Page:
Commercial sales transactions span the price spectrum, but tend to be measured and reported based on size. Commercial real estate (CRE) deals at the higher end—$2.5 million and above—comprise a large share of investment sales. Smaller commercial transactions tend to be obscured given their size. However, these smaller properties provide the types of commercial space where average Americans engage on a daily basis.
The National Association of REALTORS® Commercial Real Estate Outlook: 2016.Q4 report focuses on market performance in both large (LCRE) and small commercial (SCRE) sectors. The report provides an overview of economic indicators, investment sales and leasing fundamentals.
The U.S. economy picked up the pace in the third quarter of this year, boosted by positive consumer spending, as well as improved business investments and a jump in export activity. Employment continued growing during the third quarter, with a gain of 619,000 net new jobs. Over the January through September period, there were 1.6 million net new payroll positions, with 1.5 million in the private sector. Average weekly earnings of employees rose by 2.0 percent in the third quarter of this year, compared to one year earlier. The unemployment rate has been flat—at an average 4.9 percent—in the third quarter of 2016, at the same level for the first nine months of 2016.
The decline in large cap CRE sales volume which began at the beginning of 2016 continued into the third quarter of this year. The volume of commercial sales in LCRE markets totaled $114.8 billion, a two percent year-over-year decline, according to Real Capital Analytics (RCA). The decline curve moderated from the double-digit drop recorded in the first quarter. Given the preponderance of portfolio and entity-level transactions in 2015, their absence is casting a long shadow over this year’s activity.
The trend of diverging markets continued in the third quarter, with sales in the six major metros tracked by RCA posting an eight percent decline year-over-year. In comparison, sales in secondary markets declined only one percent, while volume in tertiary markets rose a noticeable 17 percent.
Commercial real estate in small cap markets found its path diverging at a higher rate, with sales volume accelerating during the third quarter of 2016. REALTORS® reported continued improvement in fundamentals and investment sales. Following on the first quarter’s 8.5 percent and second quarter’s 8.5 percent increases in sales volume, third quarter transactions advanced 11.0 percent on a yearly basis.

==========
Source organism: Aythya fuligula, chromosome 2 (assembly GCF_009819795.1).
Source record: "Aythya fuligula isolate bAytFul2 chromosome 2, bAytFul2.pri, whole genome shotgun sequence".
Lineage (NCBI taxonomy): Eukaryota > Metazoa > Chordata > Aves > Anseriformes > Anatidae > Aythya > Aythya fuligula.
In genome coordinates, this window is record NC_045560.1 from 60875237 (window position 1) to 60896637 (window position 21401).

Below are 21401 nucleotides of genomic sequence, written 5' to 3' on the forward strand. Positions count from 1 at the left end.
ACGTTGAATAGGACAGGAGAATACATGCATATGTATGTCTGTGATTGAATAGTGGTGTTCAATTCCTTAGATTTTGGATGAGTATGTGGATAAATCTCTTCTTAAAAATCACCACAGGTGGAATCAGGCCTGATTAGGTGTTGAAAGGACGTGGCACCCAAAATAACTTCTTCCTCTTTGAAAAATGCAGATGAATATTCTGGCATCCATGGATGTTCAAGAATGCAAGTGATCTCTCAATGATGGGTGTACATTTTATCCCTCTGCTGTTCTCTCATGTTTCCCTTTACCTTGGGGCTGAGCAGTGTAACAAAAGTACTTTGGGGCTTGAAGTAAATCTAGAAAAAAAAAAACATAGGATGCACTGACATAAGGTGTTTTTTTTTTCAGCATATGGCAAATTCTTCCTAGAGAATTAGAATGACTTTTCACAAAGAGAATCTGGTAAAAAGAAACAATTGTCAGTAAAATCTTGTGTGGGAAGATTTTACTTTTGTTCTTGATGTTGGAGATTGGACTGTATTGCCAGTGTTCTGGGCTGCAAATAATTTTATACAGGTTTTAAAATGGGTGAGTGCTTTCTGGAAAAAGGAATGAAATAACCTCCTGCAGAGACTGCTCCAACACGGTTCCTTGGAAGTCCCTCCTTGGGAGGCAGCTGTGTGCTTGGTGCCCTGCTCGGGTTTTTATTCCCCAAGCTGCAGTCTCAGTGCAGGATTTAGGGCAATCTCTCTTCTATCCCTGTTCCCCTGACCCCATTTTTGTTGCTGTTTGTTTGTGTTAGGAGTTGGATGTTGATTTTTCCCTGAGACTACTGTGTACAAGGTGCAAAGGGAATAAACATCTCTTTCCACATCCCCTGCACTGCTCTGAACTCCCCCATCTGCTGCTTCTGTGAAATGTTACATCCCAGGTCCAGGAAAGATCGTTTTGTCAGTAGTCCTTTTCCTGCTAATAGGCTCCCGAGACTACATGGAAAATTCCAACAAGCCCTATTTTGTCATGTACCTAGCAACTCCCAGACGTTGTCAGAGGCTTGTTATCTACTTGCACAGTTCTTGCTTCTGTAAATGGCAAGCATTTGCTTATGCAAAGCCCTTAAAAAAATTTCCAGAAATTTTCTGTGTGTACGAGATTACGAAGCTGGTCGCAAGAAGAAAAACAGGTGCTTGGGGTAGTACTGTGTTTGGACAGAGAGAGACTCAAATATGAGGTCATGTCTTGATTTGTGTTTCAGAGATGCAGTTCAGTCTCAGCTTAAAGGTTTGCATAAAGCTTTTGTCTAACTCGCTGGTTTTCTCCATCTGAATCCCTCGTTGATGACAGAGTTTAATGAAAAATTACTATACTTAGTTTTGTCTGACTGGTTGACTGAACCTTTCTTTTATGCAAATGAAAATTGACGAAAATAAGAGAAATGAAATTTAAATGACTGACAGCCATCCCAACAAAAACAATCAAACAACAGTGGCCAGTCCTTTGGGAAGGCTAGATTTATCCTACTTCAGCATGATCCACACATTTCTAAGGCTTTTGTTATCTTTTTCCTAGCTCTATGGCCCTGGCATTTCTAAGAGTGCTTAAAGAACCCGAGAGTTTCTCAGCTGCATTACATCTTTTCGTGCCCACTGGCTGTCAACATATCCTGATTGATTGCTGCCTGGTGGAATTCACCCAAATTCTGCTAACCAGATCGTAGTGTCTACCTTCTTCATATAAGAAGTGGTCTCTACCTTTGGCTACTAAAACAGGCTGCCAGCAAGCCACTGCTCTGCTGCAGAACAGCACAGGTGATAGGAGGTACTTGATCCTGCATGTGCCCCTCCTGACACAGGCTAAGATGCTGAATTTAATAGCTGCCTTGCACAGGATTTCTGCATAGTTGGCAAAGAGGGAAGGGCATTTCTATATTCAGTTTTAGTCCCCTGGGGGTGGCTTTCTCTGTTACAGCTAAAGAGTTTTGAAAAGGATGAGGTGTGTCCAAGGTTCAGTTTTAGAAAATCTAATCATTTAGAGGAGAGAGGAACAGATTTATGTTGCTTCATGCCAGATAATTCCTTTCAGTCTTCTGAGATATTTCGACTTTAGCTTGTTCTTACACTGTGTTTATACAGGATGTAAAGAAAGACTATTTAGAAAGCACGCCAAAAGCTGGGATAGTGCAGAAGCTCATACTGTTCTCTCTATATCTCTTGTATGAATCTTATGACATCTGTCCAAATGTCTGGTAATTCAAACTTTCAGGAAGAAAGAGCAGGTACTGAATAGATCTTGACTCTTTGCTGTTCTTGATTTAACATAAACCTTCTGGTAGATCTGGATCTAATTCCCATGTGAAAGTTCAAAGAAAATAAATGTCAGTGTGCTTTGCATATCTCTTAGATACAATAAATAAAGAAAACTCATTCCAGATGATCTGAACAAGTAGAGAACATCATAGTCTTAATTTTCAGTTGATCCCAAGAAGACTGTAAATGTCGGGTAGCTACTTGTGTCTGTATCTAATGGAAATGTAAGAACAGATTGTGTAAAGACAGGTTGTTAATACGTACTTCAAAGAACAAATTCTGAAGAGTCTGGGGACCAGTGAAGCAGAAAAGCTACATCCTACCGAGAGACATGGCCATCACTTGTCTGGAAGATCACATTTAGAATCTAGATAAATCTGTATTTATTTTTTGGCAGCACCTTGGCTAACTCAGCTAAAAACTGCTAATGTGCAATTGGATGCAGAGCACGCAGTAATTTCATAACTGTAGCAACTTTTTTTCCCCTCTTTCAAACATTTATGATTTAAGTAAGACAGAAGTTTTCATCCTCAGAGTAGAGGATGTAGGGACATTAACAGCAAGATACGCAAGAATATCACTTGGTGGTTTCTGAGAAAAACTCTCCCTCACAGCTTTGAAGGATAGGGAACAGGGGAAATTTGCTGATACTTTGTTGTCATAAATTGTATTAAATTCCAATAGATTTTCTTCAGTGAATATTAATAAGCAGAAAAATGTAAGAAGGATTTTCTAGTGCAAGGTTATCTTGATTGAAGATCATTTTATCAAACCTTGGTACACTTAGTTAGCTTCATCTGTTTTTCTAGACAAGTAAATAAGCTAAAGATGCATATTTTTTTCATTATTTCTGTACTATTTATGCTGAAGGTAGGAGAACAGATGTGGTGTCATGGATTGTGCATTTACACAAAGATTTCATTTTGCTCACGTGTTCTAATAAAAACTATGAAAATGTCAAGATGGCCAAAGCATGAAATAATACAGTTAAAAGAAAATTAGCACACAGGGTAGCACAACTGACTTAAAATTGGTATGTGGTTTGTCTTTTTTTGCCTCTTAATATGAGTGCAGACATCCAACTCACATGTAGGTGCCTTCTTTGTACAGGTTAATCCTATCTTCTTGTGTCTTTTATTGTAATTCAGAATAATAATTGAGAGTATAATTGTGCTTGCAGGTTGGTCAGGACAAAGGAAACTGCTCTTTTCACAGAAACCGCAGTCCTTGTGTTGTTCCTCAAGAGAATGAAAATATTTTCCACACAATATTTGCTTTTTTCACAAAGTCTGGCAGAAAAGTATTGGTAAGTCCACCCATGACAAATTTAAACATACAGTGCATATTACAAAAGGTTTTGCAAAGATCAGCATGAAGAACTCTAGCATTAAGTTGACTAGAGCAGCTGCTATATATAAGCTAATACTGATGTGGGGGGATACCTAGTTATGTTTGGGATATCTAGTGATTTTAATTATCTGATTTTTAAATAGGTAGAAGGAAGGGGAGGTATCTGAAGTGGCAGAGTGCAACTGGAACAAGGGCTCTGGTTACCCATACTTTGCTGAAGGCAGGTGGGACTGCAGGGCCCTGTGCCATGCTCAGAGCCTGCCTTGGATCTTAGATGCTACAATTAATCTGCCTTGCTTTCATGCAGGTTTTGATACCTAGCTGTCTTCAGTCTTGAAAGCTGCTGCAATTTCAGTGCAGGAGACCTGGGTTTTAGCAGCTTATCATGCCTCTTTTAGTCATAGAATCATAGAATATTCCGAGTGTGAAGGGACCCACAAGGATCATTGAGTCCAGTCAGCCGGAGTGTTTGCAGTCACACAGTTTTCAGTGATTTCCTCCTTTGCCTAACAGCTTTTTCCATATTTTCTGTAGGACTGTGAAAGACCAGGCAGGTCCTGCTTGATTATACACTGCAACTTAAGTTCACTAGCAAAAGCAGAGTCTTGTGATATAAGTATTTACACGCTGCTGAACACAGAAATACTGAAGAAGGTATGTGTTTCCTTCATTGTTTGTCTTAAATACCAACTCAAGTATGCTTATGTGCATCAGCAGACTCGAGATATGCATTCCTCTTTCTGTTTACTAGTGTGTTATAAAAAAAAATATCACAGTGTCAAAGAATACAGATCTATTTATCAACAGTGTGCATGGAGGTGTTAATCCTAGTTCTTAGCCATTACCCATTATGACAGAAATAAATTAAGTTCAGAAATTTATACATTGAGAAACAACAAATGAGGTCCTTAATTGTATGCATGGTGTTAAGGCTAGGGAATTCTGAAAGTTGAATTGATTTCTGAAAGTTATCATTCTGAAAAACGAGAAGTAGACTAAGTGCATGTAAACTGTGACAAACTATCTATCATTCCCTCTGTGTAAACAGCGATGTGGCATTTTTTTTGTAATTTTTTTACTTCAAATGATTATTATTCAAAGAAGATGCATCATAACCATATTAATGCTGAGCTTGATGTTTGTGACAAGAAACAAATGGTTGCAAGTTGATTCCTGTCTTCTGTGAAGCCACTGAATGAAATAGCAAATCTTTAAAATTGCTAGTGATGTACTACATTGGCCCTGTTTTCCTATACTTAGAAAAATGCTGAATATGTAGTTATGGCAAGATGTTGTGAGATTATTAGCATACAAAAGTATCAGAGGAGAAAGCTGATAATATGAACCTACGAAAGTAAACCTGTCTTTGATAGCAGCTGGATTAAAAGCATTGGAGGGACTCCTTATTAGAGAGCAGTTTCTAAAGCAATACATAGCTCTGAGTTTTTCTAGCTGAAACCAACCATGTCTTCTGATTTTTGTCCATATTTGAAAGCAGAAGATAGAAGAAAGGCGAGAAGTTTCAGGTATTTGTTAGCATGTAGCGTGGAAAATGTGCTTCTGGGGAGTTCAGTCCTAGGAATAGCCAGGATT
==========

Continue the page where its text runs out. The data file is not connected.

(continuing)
Underscoring investor approach to risk in the current markets, prices in LCRE markets rose. Based on preliminary data, prices in markets covered by RCA gained 8.9 percent during the third quarter of 2016. The advance was driven by strong appreciation in prices of apartment and industrial properties, which advanced 12.9 percent and 7.7 percent, respectively. Prices for retail properties increased 5.1 percent year-over-year, while office properties recorded a 4.4 percent rise.
Capitalization rate compression continued into the third quarter in LCRE markets. Based on RCA data, cap rates averaged 6.6 percent, 30 basis points lower compared with the prior year. The cap rate compression was registered across all property types, except hotels, but was more pronounced for apartment and office properties—down 60 and 40 basis points, respectively.
As investors across the value spectrum broadened their search for yield into secondary and tertiary markets, the shortage of available inventory remained the number one concern for commercial REALTORS®. Prices for CRE properties accelerated, posting a 7.7 percent yearly advance in the third quarter of this year. The pricing gap between sellers and buyers remained the second highest ranked concern. With banks continuing to tighten underwriting standards for commercial loans in the wake of increased regulatory scrutiny, financing availability was a concern in REALTORS®’ markets—14.0 percent of members ranked it as a main challenge in the third quarter.
Capitalization rates in SCRE markets continued compressing, to an average 7.2 percent across all property types, a 70 basis point compression on a yearly basis. Apartments posted the lowest cap rate, at 6.4 percent, followed by office properties with average cap rates at 6.8 percent. Retail and industrial transactions recorded cap rates of 7.1 percent and 7.6 percent, respectively. Hotel transactions posted the highest comparative cap rates—8.3 percent.
Commercial fundamentals are expected to continue on a positive trend, with three of the four core sectors favoring landlords. On the investment side, while financial markets’ volatility left a mark on the sales volume in large cap CRE markets during the first half of 2016, volume is expected to rebound slightly in the latter half of the year. In small cap CRE markets, increased scrutiny from banking regulators has tightened lending conditions, leading to more cautious capital flows into CRE transactions.
While the U.S. CRE markets have experienced diverging trends in 2016, the U.S. economy’s comparative strength coupled with low global yields translate into enduring appeal for commercial assets. While investors are approach risk from a defensive position, investment performance retains safety buffers even as the Federal Reserve is weighing acting on rates. Properties in secondary and tertiary markets remain well-positioned for growth.
To access the Commercial Real Estate Outlook: 2016.Q4 report visit http://www.realtor.org/reports/commercial-real-estate-outlook.